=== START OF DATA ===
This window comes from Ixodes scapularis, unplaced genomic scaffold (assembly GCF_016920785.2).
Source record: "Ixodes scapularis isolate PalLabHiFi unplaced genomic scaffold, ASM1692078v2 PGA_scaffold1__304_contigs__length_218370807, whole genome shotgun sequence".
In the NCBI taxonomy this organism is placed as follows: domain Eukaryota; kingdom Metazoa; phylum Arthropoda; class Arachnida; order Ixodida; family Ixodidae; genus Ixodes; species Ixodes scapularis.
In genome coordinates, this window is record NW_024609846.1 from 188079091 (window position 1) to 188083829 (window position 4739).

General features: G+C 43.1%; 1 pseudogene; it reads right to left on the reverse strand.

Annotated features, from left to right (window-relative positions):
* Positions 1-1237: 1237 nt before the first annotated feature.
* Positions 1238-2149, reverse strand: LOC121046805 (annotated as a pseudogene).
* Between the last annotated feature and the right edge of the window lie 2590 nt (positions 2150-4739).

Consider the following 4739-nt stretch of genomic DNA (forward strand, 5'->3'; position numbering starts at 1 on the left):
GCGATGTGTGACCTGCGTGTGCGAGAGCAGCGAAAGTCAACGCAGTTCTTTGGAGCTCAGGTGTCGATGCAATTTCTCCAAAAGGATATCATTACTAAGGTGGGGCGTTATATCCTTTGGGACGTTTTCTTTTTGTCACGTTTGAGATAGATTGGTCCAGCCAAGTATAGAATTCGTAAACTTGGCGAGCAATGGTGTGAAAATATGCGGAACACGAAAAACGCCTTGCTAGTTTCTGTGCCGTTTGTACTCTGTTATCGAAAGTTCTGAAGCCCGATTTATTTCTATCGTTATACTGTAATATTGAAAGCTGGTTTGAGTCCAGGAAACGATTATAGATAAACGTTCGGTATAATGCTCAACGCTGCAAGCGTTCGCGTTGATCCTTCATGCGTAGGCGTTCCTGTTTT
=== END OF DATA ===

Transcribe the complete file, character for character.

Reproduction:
This window comes from Ixodes scapularis, unplaced genomic scaffold (assembly GCF_016920785.2).
Source record: "Ixodes scapularis isolate PalLabHiFi unplaced genomic scaffold, ASM1692078v2 PGA_scaffold1__304_contigs__length_218370807, whole genome shotgun sequence".
In the NCBI taxonomy this organism is placed as follows: domain Eukaryota; kingdom Metazoa; phylum Arthropoda; class Arachnida; order Ixodida; family Ixodidae; genus Ixodes; species Ixodes scapularis.
In genome coordinates, this window is record NW_024609846.1 from 188079091 (window position 1) to 188083829 (window position 4739).

General features: G+C 43.1%; 1 pseudogene; it reads right to left on the reverse strand.

Annotated features, from left to right (window-relative positions):
* Positions 1-1237: 1237 nt before the first annotated feature.
* Positions 1238-2149, reverse strand: LOC121046805 (annotated as a pseudogene).
* Between the last annotated feature and the right edge of the window lie 2590 nt (positions 2150-4739).

Consider the following 4739-nt stretch of genomic DNA (forward strand, 5'->3'; position numbering starts at 1 on the left):
GCGATGTGTGACCTGCGTGTGCGAGAGCAGCGAAAGTCAACGCAGTTCTTTGGAGCTCAGGTGTCGATGCAATTTCTCCAAAAGGATATCATTACTAAGGTGGGGCGTTATATCCTTTGGGACGTTTTCTTTTTGTCACGTTTGAGATAGATTGGTCCAGCCAAGTATAGAATTCGTAAACTTGGCGAGCAATGGTGTGAAAATATGCGGAACACGAAAAACGCCTTGCTAGTTTCTGTGCCGTTTGTACTCTGTTATCGAAAGTTCTGAAGCCCGATTTATTTCTATCGTTATACTGTAATATTGAAAGCTGGTTTGAGTCCAGGAAACGATTATAGATAAACGTTCGGTATAATGCTCAACGCTGCAAGCGTTCGCGTTGATCCTTCATGCGTAGGCGTTCCTGTTTT